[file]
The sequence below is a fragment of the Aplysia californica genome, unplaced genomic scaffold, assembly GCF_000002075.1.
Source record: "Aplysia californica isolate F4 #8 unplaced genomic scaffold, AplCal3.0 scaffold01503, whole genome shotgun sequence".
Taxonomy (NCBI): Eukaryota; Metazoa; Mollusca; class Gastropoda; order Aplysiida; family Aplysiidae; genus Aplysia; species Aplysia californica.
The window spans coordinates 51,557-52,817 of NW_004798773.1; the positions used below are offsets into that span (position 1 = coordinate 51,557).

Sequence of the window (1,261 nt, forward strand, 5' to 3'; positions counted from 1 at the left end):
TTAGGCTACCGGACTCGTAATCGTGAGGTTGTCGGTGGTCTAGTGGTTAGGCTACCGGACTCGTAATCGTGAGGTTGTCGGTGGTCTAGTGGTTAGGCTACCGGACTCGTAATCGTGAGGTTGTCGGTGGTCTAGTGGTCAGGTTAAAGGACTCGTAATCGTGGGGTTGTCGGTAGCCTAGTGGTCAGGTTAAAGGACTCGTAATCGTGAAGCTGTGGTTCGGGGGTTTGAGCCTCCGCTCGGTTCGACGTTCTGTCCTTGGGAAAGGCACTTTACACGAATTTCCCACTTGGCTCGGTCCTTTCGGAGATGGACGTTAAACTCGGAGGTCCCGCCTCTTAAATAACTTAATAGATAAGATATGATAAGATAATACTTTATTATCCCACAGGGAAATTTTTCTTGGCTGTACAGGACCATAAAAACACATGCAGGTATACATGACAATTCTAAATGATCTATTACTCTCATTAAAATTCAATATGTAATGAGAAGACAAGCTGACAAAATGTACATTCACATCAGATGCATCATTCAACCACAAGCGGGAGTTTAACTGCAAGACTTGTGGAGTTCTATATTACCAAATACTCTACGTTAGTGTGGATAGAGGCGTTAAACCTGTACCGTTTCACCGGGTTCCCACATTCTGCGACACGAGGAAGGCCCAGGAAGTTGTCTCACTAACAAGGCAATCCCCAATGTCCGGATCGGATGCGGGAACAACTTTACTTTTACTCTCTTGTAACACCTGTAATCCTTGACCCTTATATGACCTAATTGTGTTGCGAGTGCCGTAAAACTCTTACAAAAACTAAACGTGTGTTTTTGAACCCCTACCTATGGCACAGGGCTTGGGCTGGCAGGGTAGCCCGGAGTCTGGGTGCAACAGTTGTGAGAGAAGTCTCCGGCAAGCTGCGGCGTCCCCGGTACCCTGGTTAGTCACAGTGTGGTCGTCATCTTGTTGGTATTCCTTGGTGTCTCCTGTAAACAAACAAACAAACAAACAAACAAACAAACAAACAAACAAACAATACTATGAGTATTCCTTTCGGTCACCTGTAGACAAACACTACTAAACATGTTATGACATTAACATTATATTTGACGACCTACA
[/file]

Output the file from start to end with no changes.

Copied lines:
The sequence below is a fragment of the Aplysia californica genome, unplaced genomic scaffold, assembly GCF_000002075.1.
Source record: "Aplysia californica isolate F4 #8 unplaced genomic scaffold, AplCal3.0 scaffold01503, whole genome shotgun sequence".
Taxonomy (NCBI): Eukaryota; Metazoa; Mollusca; class Gastropoda; order Aplysiida; family Aplysiidae; genus Aplysia; species Aplysia californica.
The window spans coordinates 51,557-52,817 of NW_004798773.1; the positions used below are offsets into that span (position 1 = coordinate 51,557).

Sequence of the window (1,261 nt, forward strand, 5' to 3'; positions counted from 1 at the left end):
TTAGGCTACCGGACTCGTAATCGTGAGGTTGTCGGTGGTCTAGTGGTTAGGCTACCGGACTCGTAATCGTGAGGTTGTCGGTGGTCTAGTGGTTAGGCTACCGGACTCGTAATCGTGAGGTTGTCGGTGGTCTAGTGGTCAGGTTAAAGGACTCGTAATCGTGGGGTTGTCGGTAGCCTAGTGGTCAGGTTAAAGGACTCGTAATCGTGAAGCTGTGGTTCGGGGGTTTGAGCCTCCGCTCGGTTCGACGTTCTGTCCTTGGGAAAGGCACTTTACACGAATTTCCCACTTGGCTCGGTCCTTTCGGAGATGGACGTTAAACTCGGAGGTCCCGCCTCTTAAATAACTTAATAGATAAGATATGATAAGATAATACTTTATTATCCCACAGGGAAATTTTTCTTGGCTGTACAGGACCATAAAAACACATGCAGGTATACATGACAATTCTAAATGATCTATTACTCTCATTAAAATTCAATATGTAATGAGAAGACAAGCTGACAAAATGTACATTCACATCAGATGCATCATTCAACCACAAGCGGGAGTTTAACTGCAAGACTTGTGGAGTTCTATATTACCAAATACTCTACGTTAGTGTGGATAGAGGCGTTAAACCTGTACCGTTTCACCGGGTTCCCACATTCTGCGACACGAGGAAGGCCCAGGAAGTTGTCTCACTAACAAGGCAATCCCCAATGTCCGGATCGGATGCGGGAACAACTTTACTTTTACTCTCTTGTAACACCTGTAATCCTTGACCCTTATATGACCTAATTGTGTTGCGAGTGCCGTAAAACTCTTACAAAAACTAAACGTGTGTTTTTGAACCCCTACCTATGGCACAGGGCTTGGGCTGGCAGGGTAGCCCGGAGTCTGGGTGCAACAGTTGTGAGAGAAGTCTCCGGCAAGCTGCGGCGTCCCCGGTACCCTGGTTAGTCACAGTGTGGTCGTCATCTTGTTGGTATTCCTTGGTGTCTCCTGTAAACAAACAAACAAACAAACAAACAAACAAACAAACAAACAAACAATACTATGAGTATTCCTTTCGGTCACCTGTAGACAAACACTACTAAACATGTTATGACATTAACATTATATTTGACGACCTACA